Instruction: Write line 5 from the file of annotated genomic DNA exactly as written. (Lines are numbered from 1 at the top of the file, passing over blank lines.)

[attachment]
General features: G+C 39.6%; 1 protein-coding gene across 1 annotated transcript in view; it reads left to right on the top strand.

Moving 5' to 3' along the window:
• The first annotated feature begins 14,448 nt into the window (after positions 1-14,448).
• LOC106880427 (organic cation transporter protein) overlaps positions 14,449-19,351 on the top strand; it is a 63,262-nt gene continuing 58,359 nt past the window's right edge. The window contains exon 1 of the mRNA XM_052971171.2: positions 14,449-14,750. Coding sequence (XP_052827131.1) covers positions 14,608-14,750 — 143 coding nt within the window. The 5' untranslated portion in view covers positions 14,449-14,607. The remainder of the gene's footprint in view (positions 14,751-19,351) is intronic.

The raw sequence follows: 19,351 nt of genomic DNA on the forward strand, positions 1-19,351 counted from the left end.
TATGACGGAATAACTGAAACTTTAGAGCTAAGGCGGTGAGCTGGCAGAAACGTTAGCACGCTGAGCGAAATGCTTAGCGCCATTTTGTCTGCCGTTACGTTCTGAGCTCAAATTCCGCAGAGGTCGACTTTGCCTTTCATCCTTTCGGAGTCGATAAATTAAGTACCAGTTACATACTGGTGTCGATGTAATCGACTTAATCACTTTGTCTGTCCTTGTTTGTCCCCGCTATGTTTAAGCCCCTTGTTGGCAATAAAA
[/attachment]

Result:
The raw sequence follows: 19,351 nt of genomic DNA on the forward strand, positions 1-19,351 counted from the left end.